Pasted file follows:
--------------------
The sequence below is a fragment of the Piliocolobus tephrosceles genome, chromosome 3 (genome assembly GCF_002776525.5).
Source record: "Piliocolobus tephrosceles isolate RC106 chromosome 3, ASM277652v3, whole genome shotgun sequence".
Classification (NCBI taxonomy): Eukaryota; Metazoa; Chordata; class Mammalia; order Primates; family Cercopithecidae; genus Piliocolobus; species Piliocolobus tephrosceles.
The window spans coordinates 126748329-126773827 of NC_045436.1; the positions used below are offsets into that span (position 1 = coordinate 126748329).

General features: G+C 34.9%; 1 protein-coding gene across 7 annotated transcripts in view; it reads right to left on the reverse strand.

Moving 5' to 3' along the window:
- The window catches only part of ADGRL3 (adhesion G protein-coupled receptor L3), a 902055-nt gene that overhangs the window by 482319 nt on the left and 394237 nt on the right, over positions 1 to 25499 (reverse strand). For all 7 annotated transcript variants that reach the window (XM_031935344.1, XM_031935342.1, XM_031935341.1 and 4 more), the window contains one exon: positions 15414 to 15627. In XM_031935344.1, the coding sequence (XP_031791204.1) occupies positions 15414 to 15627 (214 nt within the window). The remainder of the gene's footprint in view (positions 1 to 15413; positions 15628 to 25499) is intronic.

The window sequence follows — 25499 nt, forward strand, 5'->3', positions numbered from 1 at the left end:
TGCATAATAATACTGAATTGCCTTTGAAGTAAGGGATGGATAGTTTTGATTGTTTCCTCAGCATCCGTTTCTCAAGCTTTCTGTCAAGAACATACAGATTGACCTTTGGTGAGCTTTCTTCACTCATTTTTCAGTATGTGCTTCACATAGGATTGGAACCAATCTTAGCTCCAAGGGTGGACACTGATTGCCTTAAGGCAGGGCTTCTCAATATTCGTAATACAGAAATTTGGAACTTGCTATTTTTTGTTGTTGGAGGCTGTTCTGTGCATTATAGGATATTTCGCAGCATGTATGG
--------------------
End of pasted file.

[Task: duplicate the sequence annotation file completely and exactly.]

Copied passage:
The sequence below is a fragment of the Piliocolobus tephrosceles genome, chromosome 3 (genome assembly GCF_002776525.5).
Source record: "Piliocolobus tephrosceles isolate RC106 chromosome 3, ASM277652v3, whole genome shotgun sequence".
Classification (NCBI taxonomy): Eukaryota; Metazoa; Chordata; class Mammalia; order Primates; family Cercopithecidae; genus Piliocolobus; species Piliocolobus tephrosceles.
The window spans coordinates 126748329-126773827 of NC_045436.1; the positions used below are offsets into that span (position 1 = coordinate 126748329).

General features: G+C 34.9%; 1 protein-coding gene across 7 annotated transcripts in view; it reads right to left on the reverse strand.

Moving 5' to 3' along the window:
- The window catches only part of ADGRL3 (adhesion G protein-coupled receptor L3), a 902055-nt gene that overhangs the window by 482319 nt on the left and 394237 nt on the right, over positions 1 to 25499 (reverse strand). For all 7 annotated transcript variants that reach the window (XM_031935344.1, XM_031935342.1, XM_031935341.1 and 4 more), the window contains one exon: positions 15414 to 15627. In XM_031935344.1, the coding sequence (XP_031791204.1) occupies positions 15414 to 15627 (214 nt within the window). The remainder of the gene's footprint in view (positions 1 to 15413; positions 15628 to 25499) is intronic.

The window sequence follows — 25499 nt, forward strand, 5'->3', positions numbered from 1 at the left end:
TGCATAATAATACTGAATTGCCTTTGAAGTAAGGGATGGATAGTTTTGATTGTTTCCTCAGCATCCGTTTCTCAAGCTTTCTGTCAAGAACATACAGATTGACCTTTGGTGAGCTTTCTTCACTCATTTTTCAGTATGTGCTTCACATAGGATTGGAACCAATCTTAGCTCCAAGGGTGGACACTGATTGCCTTAAGGCAGGGCTTCTCAATATTCGTAATACAGAAATTTGGAACTTGCTATTTTTTGTTGTTGGAGGCTGTTCTGTGCATTATAGGATATTTCGCAGCATGTATGG